"Experts" say "it is increasingly common for people to use the interpersonal electronic surveillance of ... social networks to monitor the activities of current and former romantic partners." I say "obviously." If you don't check up on the meaningful people in your life from time to time, you're abnormal — or, alternatively, you're refreshingly grounded and content. Either way, Socrates and I can't relate (the unexamined life is not worth living, amirite?).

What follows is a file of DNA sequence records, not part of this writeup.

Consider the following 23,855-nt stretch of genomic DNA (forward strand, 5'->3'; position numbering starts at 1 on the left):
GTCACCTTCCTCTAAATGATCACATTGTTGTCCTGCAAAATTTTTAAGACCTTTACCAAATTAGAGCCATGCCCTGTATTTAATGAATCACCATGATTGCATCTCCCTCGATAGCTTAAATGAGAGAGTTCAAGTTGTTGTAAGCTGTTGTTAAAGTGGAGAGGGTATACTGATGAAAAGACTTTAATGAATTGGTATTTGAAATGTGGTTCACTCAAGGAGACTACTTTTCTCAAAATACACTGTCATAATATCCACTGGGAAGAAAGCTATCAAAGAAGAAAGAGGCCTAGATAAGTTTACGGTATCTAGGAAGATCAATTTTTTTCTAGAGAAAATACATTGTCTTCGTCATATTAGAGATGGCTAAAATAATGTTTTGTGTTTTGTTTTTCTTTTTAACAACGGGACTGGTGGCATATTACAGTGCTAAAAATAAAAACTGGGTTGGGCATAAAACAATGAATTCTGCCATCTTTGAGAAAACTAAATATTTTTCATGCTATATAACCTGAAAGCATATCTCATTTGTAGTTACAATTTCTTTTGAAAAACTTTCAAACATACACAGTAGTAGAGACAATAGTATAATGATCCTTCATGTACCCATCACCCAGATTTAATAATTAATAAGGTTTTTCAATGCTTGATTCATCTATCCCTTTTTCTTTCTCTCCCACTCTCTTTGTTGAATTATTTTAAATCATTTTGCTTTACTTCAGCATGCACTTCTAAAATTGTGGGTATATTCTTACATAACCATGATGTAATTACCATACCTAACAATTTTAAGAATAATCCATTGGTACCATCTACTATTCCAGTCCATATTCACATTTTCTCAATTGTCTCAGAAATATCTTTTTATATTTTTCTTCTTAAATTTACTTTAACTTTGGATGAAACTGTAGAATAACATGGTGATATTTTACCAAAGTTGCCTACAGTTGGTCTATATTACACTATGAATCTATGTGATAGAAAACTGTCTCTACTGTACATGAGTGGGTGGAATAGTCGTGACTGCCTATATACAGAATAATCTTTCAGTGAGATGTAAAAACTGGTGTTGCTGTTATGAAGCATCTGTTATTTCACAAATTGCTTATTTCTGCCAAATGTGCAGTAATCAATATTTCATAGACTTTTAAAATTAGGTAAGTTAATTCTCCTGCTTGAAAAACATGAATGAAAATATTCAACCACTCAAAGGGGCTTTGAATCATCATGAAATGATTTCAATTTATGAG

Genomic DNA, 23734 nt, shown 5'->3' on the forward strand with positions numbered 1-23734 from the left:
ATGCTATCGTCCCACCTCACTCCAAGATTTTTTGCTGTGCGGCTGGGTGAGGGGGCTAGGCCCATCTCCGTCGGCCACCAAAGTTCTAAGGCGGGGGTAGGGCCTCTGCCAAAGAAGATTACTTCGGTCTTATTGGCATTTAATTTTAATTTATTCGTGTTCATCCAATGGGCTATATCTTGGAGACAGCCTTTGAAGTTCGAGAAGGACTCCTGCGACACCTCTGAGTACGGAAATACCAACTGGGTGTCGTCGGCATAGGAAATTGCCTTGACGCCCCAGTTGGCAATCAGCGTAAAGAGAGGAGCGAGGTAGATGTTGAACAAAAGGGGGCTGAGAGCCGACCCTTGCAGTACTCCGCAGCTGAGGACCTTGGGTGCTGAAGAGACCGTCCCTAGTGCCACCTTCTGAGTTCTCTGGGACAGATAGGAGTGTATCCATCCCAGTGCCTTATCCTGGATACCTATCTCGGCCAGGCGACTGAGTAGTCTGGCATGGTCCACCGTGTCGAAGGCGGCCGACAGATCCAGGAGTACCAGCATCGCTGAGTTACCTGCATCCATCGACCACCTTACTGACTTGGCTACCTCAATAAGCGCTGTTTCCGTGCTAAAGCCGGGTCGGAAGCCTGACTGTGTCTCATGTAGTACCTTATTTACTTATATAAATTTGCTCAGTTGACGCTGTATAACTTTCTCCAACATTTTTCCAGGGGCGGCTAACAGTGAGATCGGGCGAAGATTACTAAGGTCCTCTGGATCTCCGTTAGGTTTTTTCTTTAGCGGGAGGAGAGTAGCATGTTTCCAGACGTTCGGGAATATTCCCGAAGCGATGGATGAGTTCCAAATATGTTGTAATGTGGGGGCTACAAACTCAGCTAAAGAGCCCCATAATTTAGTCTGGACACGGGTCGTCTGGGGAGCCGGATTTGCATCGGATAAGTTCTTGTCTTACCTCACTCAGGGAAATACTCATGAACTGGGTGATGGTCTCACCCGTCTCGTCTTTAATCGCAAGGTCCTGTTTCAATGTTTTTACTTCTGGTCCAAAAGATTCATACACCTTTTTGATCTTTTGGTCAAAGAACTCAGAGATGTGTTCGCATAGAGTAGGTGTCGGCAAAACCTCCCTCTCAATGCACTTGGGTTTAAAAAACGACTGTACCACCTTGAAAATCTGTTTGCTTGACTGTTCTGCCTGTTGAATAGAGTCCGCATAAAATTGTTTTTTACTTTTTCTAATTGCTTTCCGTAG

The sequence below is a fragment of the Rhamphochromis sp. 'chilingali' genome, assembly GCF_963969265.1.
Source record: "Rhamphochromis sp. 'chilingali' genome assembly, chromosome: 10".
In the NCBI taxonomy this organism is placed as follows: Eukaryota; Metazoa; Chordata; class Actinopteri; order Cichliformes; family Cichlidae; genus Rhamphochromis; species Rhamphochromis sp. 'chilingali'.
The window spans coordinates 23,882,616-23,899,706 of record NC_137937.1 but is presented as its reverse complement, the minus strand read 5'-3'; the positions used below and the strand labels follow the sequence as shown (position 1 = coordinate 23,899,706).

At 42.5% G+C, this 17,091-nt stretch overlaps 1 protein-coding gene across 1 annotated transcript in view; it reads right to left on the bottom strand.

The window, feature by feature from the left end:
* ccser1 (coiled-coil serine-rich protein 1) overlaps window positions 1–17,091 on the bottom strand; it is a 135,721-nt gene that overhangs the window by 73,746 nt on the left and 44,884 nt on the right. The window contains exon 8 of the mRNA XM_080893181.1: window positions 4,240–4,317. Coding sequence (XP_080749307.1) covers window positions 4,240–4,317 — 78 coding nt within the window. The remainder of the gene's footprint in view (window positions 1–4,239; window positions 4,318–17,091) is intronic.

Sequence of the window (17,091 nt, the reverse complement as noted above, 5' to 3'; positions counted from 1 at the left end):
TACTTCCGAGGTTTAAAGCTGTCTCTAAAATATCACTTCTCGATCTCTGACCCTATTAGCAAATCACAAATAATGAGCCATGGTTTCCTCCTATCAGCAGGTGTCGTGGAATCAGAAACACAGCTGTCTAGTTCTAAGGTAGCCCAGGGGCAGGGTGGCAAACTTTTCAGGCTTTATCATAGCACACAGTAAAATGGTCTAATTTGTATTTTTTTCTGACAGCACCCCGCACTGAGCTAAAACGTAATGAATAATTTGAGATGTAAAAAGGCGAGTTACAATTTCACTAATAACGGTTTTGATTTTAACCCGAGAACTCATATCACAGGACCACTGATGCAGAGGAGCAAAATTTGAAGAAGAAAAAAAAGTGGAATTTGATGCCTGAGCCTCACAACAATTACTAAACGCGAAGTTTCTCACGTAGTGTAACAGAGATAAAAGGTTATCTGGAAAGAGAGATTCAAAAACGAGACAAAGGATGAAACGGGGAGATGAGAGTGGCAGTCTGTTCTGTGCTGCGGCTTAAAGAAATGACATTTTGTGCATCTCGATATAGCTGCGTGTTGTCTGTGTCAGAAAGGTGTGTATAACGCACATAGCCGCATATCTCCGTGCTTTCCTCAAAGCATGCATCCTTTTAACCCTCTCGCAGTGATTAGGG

So look: it's fine to surreptitiously scroll through Twitter/Instagram/whatever feeds and pray you don't accidentally click "Like" from time to time. I've done it. NSA officers do it (often enough that the NSA has its own spycraft label: LOVEINT). Now, a new study, found in the journal Cyberpsychology, Behavior, and Social Networking, claims "preoccupied" and "fearful" types are more likely to spy on their partners. Well, thanks.